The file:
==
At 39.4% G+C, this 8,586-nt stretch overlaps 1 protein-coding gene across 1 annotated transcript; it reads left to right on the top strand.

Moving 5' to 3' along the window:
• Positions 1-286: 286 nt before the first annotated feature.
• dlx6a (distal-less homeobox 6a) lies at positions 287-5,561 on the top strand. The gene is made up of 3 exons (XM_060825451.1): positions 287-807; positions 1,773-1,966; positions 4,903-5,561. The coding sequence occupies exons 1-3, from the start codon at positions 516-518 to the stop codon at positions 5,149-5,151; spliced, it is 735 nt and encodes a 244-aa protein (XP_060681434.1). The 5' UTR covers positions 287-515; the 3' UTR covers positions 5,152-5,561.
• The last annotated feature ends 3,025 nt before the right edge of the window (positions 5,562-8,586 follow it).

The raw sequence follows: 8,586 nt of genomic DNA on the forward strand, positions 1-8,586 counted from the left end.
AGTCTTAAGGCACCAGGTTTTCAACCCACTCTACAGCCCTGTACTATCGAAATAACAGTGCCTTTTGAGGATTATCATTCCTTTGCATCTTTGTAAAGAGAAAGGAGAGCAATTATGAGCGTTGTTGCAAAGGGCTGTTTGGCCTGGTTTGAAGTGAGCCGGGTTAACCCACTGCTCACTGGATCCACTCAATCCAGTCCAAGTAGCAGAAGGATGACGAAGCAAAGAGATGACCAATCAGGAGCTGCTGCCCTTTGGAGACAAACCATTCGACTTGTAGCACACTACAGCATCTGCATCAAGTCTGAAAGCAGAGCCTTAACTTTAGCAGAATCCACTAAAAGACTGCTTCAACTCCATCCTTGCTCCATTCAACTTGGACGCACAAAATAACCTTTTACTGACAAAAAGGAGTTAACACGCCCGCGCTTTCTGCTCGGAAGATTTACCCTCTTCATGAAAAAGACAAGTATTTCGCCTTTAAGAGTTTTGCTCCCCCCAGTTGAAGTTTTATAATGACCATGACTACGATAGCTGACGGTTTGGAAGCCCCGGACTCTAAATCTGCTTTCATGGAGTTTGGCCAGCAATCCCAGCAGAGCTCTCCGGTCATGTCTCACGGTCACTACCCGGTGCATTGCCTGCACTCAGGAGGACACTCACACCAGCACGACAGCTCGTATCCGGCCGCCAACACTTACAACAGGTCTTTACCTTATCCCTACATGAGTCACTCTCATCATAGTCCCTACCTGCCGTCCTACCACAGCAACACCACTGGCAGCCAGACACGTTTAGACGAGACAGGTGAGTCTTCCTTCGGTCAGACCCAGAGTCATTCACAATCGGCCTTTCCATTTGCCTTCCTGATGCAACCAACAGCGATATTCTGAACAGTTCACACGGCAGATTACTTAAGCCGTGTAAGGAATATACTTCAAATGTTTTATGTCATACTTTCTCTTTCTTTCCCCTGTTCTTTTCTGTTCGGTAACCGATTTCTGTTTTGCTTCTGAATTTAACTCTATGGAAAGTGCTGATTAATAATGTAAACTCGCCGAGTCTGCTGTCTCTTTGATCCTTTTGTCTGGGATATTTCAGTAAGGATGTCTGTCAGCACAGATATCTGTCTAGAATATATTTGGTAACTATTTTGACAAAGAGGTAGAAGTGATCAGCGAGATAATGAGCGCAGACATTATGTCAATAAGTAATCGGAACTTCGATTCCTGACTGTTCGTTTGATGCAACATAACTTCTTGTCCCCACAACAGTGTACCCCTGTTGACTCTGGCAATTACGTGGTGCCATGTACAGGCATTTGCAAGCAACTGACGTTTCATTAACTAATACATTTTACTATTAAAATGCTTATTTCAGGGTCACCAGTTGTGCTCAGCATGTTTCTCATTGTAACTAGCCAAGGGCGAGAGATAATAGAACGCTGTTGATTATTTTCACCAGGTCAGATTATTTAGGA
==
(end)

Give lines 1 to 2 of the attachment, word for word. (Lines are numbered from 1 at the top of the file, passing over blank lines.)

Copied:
At 39.4% G+C, this 8,586-nt stretch overlaps 1 protein-coding gene across 1 annotated transcript; it reads left to right on the top strand.

Moving 5' to 3' along the window: